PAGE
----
Nope, you won’t have any GUI, and even if you did, you still have to do the rest of the configuration at the command line anyway. VMware Server 1.0.9 host with GUI = bad idea, unless of course your host is also your desktop.

Once installed, configure your host as you like it from the ‘firstboot’ screen and than login as root. Here’s a few tips.

  • Disable any services you aren’t using.
  • Disable SE Linux
  • Unless you’re going to configure and use it with VMware Server 1.0.9 machines, disable ip6tables
  • Don’t go configuring special firewall rules just yet, leave that until later.

Even though it’s the host, its’ software should still be up to date. Issue the following command and download any updates.

yum update

Updates finished? Awesome! Lets reboot the server and start the next step afresh.

shutdown -r now

Install VMware Server 1.0.9 Required Components.

Plenty of you will argue about what you do and don’t need to complete the install. Well, I’ve completed this configuration of server with VMware Server more times than I care to remember now, and sometimes I needed all of these packages and sometimes I didn’t. No, I didn’t bother to find out why. Do you know why? Great! Put it in the comments!

Login in as root and issue the following commands one after the other. Yes, you can issue them all at once if you’re clever, I like to take my time, in case the worlds explodes.

yum install kernel-devel
yum install kernel-headers
yum install libXtst*
yum install xinetd
yum install gcc*

On a couple of occasions, I needed the following package – It could have been when I was using CentOS 5.3 64Bit

yum install libXdmcp-devel
yum install libXrender*

What does the ‘*’ mean? It means grab any packages that start with ‘anytextbeforethe*’

Installed all the packages? Fantastic! Lets reboot the server and start the next step afresh.

shutdown -r now

Install VMware Server 1.0.9

How you get the installation package of VMware Server 1.0.9 onto your server is up to you. Here are a few tips.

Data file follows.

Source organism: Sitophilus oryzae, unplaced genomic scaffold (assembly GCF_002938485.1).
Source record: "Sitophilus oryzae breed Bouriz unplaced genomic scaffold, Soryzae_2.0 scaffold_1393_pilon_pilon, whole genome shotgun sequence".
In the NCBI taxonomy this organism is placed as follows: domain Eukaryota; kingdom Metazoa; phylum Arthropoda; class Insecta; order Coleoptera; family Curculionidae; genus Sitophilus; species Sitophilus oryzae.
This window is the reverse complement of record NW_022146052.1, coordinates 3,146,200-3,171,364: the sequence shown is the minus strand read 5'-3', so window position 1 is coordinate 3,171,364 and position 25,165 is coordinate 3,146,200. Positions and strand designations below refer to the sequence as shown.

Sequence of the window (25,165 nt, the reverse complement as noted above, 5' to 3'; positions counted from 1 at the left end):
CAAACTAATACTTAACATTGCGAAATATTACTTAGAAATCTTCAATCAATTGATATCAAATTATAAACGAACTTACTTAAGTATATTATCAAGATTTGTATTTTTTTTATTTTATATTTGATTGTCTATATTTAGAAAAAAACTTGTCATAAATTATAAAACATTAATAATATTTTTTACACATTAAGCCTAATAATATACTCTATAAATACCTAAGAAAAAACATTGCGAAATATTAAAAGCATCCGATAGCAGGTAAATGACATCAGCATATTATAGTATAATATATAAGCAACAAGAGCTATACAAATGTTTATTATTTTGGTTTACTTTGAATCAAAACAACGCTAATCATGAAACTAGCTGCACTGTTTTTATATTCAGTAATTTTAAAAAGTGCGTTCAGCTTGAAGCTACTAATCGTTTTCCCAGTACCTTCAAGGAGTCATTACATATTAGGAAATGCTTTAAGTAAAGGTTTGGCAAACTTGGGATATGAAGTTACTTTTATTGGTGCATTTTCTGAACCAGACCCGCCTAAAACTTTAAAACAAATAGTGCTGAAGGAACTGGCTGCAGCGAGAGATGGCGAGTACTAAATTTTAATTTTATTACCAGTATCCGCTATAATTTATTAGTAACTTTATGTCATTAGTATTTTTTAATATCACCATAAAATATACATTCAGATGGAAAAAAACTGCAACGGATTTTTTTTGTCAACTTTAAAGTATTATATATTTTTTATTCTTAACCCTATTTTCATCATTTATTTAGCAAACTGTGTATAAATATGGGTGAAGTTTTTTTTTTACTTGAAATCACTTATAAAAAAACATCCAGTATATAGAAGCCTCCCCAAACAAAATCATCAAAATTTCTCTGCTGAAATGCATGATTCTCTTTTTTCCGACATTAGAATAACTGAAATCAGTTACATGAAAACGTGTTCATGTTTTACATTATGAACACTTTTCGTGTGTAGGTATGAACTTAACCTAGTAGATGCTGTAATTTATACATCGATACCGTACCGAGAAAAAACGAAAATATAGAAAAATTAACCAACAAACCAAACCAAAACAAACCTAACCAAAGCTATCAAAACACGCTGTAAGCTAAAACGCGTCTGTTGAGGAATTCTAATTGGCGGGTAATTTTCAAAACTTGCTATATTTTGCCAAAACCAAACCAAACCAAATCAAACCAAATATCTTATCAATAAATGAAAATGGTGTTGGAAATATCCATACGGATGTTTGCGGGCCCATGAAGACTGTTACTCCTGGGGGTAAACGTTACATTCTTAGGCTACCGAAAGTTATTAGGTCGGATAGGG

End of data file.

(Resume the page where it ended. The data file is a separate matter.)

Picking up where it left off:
• Download VMware Server 1.0.9 Here or Here
  • Make sure you register for a VMware Server serial number or numbers. It’s free.
  • You can use WinSCP to transfer VMware Server 1.0.9. to your server (it uses SSH). Get it Here or Here.
  • You could use the wget command with the direct link above, directly on your server, like this:
    • wget -c http://download3.vmware.com/software/vmserver/VMware-server-1.0.9-156507.i386.rpm
  • Burn it to a CD
  • Burn it to a DVD
  • Transfer it to a USB Drive

Once you have the VMware Server 1.0.9 installation file on your server, installing is pretty straight forward. If you’ve never installed a RPM file before, pay attention, people go to university for this stuff. Make sure you are logged in as root, and issue the following:

rpm -ivh VMware-server-1.0.9-156507.i386.rpm

Easy, no?

Depending on the power of your server, it may take a few minutes to install. Once installed, we have one last final step. No need to reboot this time!

Configuring VMware Server 1.0.9

Issue the following command. If some or none of the required packages are not installed, this will tell you straight away.

vmware-config.pl

or if you are so inclined:

/usr/bin/vmware-config.pl

Both do the exact same thing. Don’t run both (either by concatenating them both together or one after the other), that would just be silly and make you leave a comment about how you ran both and got an error message.

NB: If you are told that some packages or components are missing, I suggest going back and re-issuing the ‘yum’ commands above in the section ‘Install VMware Server 1.0.9 Required Components‘. Before you issue any commands, press ctrl-c to quit the setup program and return to the command prompt.

If you see something like the following, you are good to go:

Making sure services for VMware Server are stopped.

Stopping VMware services:
   Virtual machine monitor                                 [  OK  ]

You must read and accept the End User License Agreement to continue.
Press enter to display it.

The configuration settings of VMware Server 1.0.9 is now up to you. Here are a few tips:

  • Accept the agreement, type Y or Yes and press the enter key.
  • The defaults are all fine.
  • In most cases, Bridged networking is what you are after, so say ‘No’ to host only and NAT (unless you know what they are and you are going to use them)
  • Sometimes the installation would tell me that port 902 is unavailable. This is not true. Override by typing in 902, otherwise you’ll need to remember 904 (or whatever other number you select) and type it in every time when you use the VMware Server 1.0.9 client. Not cool.
  • At the very least, choose your own location for the storage of VMware Server 1.0.9 servers. I always put mine in /home/vmware (because I have /home on a separate partition)
  • Put your Serial Key in now, rather than later.

Installation and Configuration is now complete! If you need any further help / assistance, please, feel free to leave a comment